RICHMOND — Senate Democrats on Tuesday backed off a threat to hold a bill related to a rural hospital hostage because its Republican sponsor wouldn't agree to expand Medicaid, abandoning their hardball tactic at the urging of Gov. Ralph Northam (D).
One week after a bloc of Democrats killed a bill intended to help the shuttered Patrick County hospital in Southwest Virginia, the Senate voted unanimously for an identical measure, which Sen. William Stanley (R-Franklin) filed just hours after the original had died.
The about-face came after Northam urged Democrats to work with Stanley, perhaps signaling how seriously the new governor intends to make good on promises of cooperation on Capitol Square.
Northam, a well-liked former state senator and lieutenant governor, pledged to work across the aisle. But he spent last week — his first as Virginia's chief executive — facing GOP grumbling that his first address to the legislature had been overly partisan in tone.
Stanley credited the behind-the-scenes work of Northam, a practicing physician, and Sen. George Barker (D-Fairfax) for bringing Democrats around to help the hospital.
"Ralph and I talked," Stanley said. "He's always been supportive of the bill. I know he's let his opinion be known to others about his support."
Sen. Barbara Favola (D-Arlington), who had led the charge against Stanley's bill a week ago but on Tuesday urged fellow Democrats to support it, said the governor encouraged the caucus to work something out with Stanley.
"The governor urged us to work with him, and we were to interpret that the way we felt appropriate," she said.
Northam spokesman Brian Coy confirmed that the governor had reached out to both sides.
"He believes this is the right thing to do for this hospital and the region," Coy said. "He worked with members of both caucuses and both chambers to try to facilitate a way forward."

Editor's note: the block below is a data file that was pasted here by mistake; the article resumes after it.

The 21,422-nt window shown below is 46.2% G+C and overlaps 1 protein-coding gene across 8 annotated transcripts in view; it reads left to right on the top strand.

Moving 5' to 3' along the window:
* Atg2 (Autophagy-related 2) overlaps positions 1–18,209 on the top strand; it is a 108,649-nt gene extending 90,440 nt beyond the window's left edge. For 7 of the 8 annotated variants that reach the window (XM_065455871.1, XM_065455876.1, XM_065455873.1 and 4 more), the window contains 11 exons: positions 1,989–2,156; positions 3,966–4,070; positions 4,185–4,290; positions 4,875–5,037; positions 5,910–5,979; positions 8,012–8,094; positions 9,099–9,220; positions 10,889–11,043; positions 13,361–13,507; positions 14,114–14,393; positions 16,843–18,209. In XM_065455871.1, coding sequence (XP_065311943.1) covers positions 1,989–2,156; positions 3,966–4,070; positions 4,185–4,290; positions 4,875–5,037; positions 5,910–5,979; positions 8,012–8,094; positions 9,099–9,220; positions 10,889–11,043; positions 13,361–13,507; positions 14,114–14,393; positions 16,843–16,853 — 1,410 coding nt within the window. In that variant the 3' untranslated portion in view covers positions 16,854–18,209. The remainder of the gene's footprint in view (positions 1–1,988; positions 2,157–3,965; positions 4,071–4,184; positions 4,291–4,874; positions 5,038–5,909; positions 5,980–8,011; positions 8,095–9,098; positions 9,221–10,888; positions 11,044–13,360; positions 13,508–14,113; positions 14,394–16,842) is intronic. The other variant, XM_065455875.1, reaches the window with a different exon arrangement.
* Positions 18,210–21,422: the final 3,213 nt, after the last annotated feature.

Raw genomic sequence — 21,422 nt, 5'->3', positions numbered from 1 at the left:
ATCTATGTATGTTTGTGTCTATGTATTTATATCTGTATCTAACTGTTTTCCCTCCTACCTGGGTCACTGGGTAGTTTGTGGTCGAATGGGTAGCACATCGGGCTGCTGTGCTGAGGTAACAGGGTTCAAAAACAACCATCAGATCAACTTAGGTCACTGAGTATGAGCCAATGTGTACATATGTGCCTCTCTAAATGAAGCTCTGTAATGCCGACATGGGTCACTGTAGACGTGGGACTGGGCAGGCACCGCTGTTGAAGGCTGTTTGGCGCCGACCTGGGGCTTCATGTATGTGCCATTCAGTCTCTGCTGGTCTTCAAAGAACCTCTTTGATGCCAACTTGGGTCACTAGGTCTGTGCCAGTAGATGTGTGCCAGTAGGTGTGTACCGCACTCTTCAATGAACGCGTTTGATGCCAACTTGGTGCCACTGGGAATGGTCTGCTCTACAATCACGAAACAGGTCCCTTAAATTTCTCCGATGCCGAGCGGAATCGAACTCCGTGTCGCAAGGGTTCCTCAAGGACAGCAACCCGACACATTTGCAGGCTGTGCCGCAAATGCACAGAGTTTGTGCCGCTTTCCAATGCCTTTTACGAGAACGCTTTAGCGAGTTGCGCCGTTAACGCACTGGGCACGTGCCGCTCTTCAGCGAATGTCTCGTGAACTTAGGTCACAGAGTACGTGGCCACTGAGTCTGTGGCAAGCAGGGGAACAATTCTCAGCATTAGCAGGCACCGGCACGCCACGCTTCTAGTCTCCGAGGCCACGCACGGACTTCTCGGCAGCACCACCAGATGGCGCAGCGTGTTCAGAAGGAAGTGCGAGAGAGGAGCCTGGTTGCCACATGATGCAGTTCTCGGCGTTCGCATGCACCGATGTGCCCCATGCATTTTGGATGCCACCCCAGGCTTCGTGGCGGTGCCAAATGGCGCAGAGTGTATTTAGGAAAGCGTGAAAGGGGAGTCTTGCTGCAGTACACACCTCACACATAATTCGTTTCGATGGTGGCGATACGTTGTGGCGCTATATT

On Monday, the House unanimously passed a companion bill, sponsored by Del. Charles Poindexter (R- Franklin). Before the vote, House Minority Leader David Toscano (D-Charlottesville) chided Senate Democrats for killing Stanley's original bill, calling their action a "hiccup."
"We don't hiccup around here," Toscano said. "We do what's right."
Patrick County Hospital opened in 1962, after local textile, tobacco and coal workers donated 75 cents to $1 out of their weekly paychecks for three years. The 25-bed facility was most recently owned and operated by Pioneer Health Systems, which filed for bankruptcy in 2016. The hospital closed in September 2017.
With its closure, ambulances have had to travel as much as two hours to take patients to other hospitals, Stanley said. A 30-member delegation from Patrick County, including emergency services personnel, appeared in the Senate gallery Tuesday to observe the vote. Stanley flashed them a thumbs-up when the board lit up green.
Stanley's bill would extend the hospital's license through the end of the year, making the property more attractive to a potential buyer and speeding reopening by several months.
Republicans control the Senate by a 21-to-19 margin, but Stanley needed a supermajority of 32 for passage because his bill was emergency legislation. That designation will speed the measure to Northam's desk and allow it to take effect immediately after the governor signs it into law, rather than on July 1, when most new laws kick in.
Democrats objected to the bill as a "Band-Aid" fix that did not address the broader problem of inadequate health care across the commonwealth. They noted that even in wealthier, more populous areas with no shortage of hospitals, many Virginians cannot get proper health care because they lack insurance. So they tried to link the hospital bill to the long-running fight to expand Medicaid to an additional 400,000 Virginians.
Democrats, who need support from two Republicans to get Medicaid expansion out of the closely divided Senate, told Stanley they would not back his original bill unless he supported expansion of Medicaid. Like all but one Senate Republican, Stanley has opposed expansion, saying the federal government cannot afford to keep its promise to pick up most of the state's $2 billion-a-year tab.
Stanley's original bill died on a 30-to-10 vote — nine Democrats voted for the bill, along with all 21 Republicans. In Tuesday's do-over, his bill sailed out of the Senate 39-to-0, with one Democrat absent.
Stanley said he made no promises on Medicaid but said he always keeps an open mind.
"I'm never one that's ever closed off in any way," he said. "I continue to look at ways where we can come together on things. Even if we don't agree in principle on something, there's always middle ground that can benefit the commonwealth."
Favola agreed that Stanley had made no promises, but she was hopeful for some movement on expanding access to health care in some form.
"I believe that Senator Stanley and others are now acknowledging that there are bigger issues than just coming up with a Band-Aid for this particular situation," she said. "And Senator Stanley has said to me personally he understands that more people need to be insured. Now, whether we can get to a place of compromise, I don't know."